George Orwell: The Critical Heritage

By Jeffrey Meyers | Go to book overview

71.

Eric Bentley, Saturday Review of Literature

11 May 1946, p. 11

Eric Bentley (b. 1916), drama critic and former Professor of English at Columbia University; author of The Playwright as Thinker (1946) and Bernard Shaw (1947).

This book introduces to the American public a very talented English critic. Talented and symptomatic, George Orwell’s career seems to have been a brave attempt to live down his Anglo-Indian and Etonian background (the Etonian part of which was all too vividly described in Cyril Connolly’s Enemies of Promise). As policeman, school-teacher, bum, Spanish Loyalist, Home Guardsman, radical editor, and foreign correspondent for a Conservative paper he has kept himself on the go and, like another Koestler, has sought experiences which would bring him close to the central events of our time.

How has he come through? With flying colors, some will say, as a champion of liberty and of everything that is of good report. Personally I find the outcome more complex and more ambiguous.

The theme of Dickens, Dali and Others I take to be that in the past forty years—the span of Mr Orwell’s lifetime—a vast revolution has taken place in Western life, that Mr Orwell is painfully aware of all its characteristics and complications, and that he is very angry because many people are so little aware of the revolution that they can go on living—culturally at least—in a nineteenth-century world that has no ‘objective’ existence. Mr Orwell’s anger is all the greater because he too prefers nineteenth-century values and wishes we could really get back to them.

In protest against his background Mr Orwell is a radical, but as the product of his background he is embarrassed by radicalism. To some extent this embarrassment is a good thing, since it makes Mr Orwell acutely aware of silliness and eccentricity on the left. And it has driven him to adopt a splendid forthrightness of manner; his style is a model

-219-

Notes for this page

Add a new note
If you are trying to select text to create highlights or citations, remember that you must now click or tap on the first word, and then click or tap on the last word.
One moment ...
Default project is now your active project.
Project items

Items saved from this book

This book has been saved
Highlights (0)
Some of your highlights are legacy items.

Highlights saved before July 30, 2012 will not be displayed on their respective source pages.

You can easily re-create the highlights by opening the book page or article, selecting the text, and clicking “Highlight.”

Citations (0)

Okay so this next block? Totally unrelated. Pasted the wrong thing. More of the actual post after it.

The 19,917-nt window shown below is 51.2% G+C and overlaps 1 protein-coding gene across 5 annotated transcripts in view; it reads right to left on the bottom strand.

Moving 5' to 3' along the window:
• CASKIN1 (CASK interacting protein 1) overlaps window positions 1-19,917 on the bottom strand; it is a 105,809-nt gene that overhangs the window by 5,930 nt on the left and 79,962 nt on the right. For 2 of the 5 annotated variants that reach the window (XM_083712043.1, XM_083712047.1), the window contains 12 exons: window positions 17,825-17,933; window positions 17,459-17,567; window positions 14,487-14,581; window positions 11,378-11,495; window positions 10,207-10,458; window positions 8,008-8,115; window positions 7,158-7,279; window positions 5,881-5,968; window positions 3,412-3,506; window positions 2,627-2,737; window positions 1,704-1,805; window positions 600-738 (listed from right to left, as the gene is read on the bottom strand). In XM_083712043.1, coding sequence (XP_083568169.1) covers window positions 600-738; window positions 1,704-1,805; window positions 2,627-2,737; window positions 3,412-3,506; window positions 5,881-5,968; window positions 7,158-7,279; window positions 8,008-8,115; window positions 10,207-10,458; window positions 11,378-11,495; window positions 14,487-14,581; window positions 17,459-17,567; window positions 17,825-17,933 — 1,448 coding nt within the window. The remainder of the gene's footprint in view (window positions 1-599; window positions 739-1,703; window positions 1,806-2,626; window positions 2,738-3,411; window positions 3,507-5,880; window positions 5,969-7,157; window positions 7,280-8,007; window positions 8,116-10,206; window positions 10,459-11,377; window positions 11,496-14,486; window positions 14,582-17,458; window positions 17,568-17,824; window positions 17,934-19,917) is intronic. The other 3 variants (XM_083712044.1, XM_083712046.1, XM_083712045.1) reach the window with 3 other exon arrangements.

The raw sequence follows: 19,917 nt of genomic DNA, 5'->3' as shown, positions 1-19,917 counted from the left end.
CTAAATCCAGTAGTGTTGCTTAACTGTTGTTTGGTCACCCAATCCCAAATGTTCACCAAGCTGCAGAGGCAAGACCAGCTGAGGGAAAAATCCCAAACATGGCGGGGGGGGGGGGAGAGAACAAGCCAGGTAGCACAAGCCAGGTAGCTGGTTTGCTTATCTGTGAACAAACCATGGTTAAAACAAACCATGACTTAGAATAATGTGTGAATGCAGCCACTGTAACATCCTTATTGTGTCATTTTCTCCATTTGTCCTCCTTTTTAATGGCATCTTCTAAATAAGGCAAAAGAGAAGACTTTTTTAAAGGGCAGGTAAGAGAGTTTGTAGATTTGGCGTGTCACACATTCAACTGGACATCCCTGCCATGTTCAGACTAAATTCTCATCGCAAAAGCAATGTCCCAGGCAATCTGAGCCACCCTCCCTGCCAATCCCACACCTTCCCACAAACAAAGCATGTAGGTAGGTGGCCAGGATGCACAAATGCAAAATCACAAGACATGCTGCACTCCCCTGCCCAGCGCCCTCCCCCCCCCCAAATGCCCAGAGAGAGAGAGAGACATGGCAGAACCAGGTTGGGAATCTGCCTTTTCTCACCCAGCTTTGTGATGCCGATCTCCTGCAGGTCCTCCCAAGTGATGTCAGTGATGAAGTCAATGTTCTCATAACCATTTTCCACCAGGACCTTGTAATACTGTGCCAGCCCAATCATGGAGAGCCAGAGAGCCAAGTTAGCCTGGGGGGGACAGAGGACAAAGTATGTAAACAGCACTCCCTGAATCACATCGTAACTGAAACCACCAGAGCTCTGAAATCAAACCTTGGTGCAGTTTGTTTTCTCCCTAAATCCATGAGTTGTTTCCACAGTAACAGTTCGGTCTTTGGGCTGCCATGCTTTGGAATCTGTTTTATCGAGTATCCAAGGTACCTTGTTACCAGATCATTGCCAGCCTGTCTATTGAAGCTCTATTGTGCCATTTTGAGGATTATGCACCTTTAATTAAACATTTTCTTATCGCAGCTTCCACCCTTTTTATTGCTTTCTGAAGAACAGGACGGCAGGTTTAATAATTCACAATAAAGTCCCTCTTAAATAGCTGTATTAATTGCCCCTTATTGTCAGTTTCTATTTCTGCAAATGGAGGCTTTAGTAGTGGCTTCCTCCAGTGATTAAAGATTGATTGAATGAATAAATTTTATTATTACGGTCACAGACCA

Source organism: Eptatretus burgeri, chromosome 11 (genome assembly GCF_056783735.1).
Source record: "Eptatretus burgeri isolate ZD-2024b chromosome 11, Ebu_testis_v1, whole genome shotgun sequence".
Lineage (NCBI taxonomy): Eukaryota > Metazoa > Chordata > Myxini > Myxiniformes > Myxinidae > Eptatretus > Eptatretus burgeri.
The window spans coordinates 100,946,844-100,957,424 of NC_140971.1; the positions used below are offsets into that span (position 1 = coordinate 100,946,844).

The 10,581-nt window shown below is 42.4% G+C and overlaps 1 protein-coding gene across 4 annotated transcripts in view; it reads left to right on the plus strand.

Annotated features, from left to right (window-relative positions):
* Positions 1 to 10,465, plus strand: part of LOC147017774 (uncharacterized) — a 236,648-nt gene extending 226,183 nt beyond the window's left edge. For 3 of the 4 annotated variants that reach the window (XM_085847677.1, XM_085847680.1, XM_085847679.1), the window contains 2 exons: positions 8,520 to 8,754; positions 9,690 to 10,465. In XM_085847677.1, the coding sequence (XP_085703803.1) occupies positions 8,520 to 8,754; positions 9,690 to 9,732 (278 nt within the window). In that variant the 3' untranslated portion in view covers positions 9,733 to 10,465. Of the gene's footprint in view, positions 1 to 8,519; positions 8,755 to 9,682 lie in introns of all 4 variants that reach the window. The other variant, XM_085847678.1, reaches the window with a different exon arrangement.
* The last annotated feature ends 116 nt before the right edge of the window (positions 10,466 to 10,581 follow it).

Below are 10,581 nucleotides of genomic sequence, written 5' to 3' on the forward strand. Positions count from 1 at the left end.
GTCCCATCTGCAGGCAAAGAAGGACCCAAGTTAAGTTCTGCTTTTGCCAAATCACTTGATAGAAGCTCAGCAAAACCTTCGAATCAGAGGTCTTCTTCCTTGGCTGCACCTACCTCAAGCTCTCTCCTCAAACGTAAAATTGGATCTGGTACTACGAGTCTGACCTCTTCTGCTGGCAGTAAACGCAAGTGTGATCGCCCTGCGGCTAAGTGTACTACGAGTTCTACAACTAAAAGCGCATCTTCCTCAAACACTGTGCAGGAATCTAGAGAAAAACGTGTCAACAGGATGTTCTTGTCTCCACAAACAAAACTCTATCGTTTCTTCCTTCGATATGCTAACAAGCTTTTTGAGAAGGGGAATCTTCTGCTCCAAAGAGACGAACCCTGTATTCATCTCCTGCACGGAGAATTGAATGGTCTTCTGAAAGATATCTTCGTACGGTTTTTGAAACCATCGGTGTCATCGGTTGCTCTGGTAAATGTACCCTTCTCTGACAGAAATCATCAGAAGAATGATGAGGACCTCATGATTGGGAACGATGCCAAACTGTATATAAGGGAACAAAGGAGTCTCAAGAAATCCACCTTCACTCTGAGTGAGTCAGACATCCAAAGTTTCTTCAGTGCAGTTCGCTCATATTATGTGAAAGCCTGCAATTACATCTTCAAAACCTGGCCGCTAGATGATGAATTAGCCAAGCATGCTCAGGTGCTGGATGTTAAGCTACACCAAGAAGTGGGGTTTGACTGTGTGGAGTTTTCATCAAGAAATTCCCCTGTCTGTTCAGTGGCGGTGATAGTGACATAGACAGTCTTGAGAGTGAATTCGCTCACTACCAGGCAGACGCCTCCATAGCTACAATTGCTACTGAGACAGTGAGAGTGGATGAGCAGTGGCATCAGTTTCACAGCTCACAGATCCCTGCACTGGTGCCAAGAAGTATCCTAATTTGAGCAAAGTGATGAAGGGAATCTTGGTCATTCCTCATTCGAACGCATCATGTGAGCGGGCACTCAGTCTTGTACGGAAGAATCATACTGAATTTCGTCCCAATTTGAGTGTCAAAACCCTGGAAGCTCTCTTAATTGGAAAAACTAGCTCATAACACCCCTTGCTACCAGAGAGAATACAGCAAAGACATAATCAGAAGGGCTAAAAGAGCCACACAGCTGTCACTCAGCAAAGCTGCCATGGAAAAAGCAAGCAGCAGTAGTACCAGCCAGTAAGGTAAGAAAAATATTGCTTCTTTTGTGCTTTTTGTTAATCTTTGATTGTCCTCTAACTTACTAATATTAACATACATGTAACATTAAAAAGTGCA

Some of your citations are legacy items.

Any citation created before July 30, 2012 will labeled as a “Cited page.” New citations will be saved as cited passages, pages or articles.

We also added the ability to view new citations from your projects or the book or article where you created them.

Notes (0)
Bookmarks (0)

You have no saved items from this book

Project items include:
  • Saved book/article
  • Highlights
  • Quotes/citations
  • Notes
  • Bookmarks
Notes
Cite this page

Cited page

Style
Citations are available only to our active members.
Sign up now to cite pages or passages in MLA, APA and Chicago citation styles.

(Einhorn, 1992, p. 25)

(Einhorn 25)

1

1. Lois J. Einhorn, Abraham Lincoln, the Orator: Penetrating the Lincoln Legend (Westport, CT: Greenwood Press, 1992), 25, http://www.questia.com/read/27419298.

Cited page

Bookmark this page
George Orwell: The Critical Heritage
Table of contents

Table of contents

Settings

Settings

Typeface
Text size Smaller Larger Reset View mode
Search within

Search within this book

Look up

Look up a word

  • Dictionary
  • Thesaurus
Please submit a word or phrase above.
Print this page

Print this page

Why can't I print more than one page at a time?

Full screen
/ 392

matching results for page

Cited passage

Style
Citations are available only to our active members.
Sign up now to cite pages or passages in MLA, APA and Chicago citation styles.

"Portraying himself as an honest, ordinary person helped Lincoln identify with his audiences." (Einhorn, 1992, p. 25).

"Portraying himself as an honest, ordinary person helped Lincoln identify with his audiences." (Einhorn 25)

"Portraying himself as an honest, ordinary person helped Lincoln identify with his audiences."1

1. Lois J. Einhorn, Abraham Lincoln, the Orator: Penetrating the Lincoln Legend (Westport, CT: Greenwood Press, 1992), 25, http://www.questia.com/read/27419298.

Cited passage

Welcome to the new Questia Reader

The Questia Reader has been updated to provide you with an even better online reading experience.  It is now 100% Responsive, which means you can read our books and articles on any sized device you wish.  All of your favorite tools like notes, highlights, and citations are still here, but the way you select text has been updated to be easier to use, especially on touchscreen devices.  Here's how:

1. Click or tap the first word you want to select.
2. Click or tap the last word you want to select.

OK, got it!

Thanks for trying Questia!

Please continue trying out our research tools, but please note, full functionality is available only to our active members.

Your work will be lost once you leave this Web page.

For full access in an ad-free environment, sign up now for a FREE, 1-day trial.

Already a member? Log in now.